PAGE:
Mini private key format
The mini private key format is a method of encoding a Bitcoin private key in 22 characters so that it can be embedded in a small space. This private key format was first used in Casascius physical bitcoins, and is also favorable for use in QR codes which allows use of a lower dot density. The format offers a built-in check code as a small margin of protection against typos.
An example key using this encoding is S4b3N3oGqDqR5jNuxEvDwf.
The way it might appear within a physical bitcoin is on a round card printed as follows:
The private key encoding consists of 22 alphanumeric characters from the base58 alphabet used in Bitcoin. The first of the 22 characters is always the uppercase letter S.
To obtain the full 256-bit private key, simply take the SHA256 hash of the entire string. There is no encoding for breaks in the string even if printed that way - the SHA256 should be taken of exactly twenty-two bytes.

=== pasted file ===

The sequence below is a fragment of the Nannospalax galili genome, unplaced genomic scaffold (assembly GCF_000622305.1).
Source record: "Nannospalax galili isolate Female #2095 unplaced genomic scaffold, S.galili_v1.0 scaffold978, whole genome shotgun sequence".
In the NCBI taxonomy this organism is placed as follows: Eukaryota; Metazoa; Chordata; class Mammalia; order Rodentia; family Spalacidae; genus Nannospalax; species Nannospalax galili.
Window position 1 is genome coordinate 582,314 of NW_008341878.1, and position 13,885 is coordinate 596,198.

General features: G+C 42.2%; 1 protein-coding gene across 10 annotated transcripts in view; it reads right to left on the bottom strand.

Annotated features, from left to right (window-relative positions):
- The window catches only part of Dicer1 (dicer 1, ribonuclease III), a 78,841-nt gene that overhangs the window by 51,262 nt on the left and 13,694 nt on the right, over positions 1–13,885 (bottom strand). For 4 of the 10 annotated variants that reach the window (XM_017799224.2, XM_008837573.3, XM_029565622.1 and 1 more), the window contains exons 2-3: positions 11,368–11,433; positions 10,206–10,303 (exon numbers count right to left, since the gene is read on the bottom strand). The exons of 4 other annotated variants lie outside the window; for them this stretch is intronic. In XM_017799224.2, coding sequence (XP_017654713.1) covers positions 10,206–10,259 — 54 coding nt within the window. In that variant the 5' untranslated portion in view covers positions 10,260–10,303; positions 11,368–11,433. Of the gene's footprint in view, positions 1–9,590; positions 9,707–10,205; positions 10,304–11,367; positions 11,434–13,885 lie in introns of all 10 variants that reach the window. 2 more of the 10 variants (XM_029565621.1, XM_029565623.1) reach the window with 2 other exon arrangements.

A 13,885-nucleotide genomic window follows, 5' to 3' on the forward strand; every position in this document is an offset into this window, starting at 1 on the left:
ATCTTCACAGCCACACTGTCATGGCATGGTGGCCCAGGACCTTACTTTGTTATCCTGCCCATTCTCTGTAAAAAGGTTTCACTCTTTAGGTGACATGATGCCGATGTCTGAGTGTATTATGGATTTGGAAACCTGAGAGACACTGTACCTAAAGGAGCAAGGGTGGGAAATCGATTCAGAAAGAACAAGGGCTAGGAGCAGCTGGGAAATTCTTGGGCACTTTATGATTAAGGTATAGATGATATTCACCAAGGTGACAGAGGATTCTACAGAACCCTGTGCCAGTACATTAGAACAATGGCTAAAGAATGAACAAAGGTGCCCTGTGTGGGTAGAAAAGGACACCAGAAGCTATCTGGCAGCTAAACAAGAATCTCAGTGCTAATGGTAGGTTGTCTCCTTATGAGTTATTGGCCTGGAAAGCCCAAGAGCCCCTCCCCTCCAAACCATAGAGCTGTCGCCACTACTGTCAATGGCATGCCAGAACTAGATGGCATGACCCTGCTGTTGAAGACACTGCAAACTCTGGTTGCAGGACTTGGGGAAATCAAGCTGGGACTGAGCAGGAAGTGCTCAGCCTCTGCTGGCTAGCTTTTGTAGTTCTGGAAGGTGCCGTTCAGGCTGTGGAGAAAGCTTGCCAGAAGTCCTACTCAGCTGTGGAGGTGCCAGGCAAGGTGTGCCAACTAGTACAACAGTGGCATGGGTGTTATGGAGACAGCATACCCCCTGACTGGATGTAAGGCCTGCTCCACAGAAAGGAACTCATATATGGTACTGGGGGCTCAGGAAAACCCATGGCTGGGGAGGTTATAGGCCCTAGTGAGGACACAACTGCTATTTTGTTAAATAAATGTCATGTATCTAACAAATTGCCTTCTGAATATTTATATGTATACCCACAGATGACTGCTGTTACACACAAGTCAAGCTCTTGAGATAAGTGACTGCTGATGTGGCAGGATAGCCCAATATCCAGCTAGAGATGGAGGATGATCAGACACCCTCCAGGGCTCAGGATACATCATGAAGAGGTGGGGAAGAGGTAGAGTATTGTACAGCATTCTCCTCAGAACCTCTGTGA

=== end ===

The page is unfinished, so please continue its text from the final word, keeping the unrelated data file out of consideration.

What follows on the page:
SHA256("S4b3N3oGqDqR5jNuxEvDwf") = 0C28FCA386C7A227600B2FE50B7CAE11EC86D3BF1FBE471BE89827E19D72AA1D
The check code is designed to be simple, but relatively computationally expensive so that it cannot be used to quickly reduce the key space in a brute force attack. It offers seven bits worth of error protection (or, in other words, in the event of a typo, the typo will be caught about 127 out of 128 times, or over 99%).
To determine whether a string passes the check code, follow these steps:
- Ensure it is well-formed (22 characters, base58 alphabet, starts with S).
- Add a question mark to the end of the string, and take the SHA256 of that. If the SHA256 starts with eight zero bits (hex 00), then the string passes the check code.
- If it does not, then with the same string (ending in a question mark), do 717 (seven hundred seventeen) rounds of SHA256 on the string. If the result after the 717th round starts with eight zero bits (hex 00), then the string passes the check code.
- If the result doesn't start with eight zero bits, then the check fails.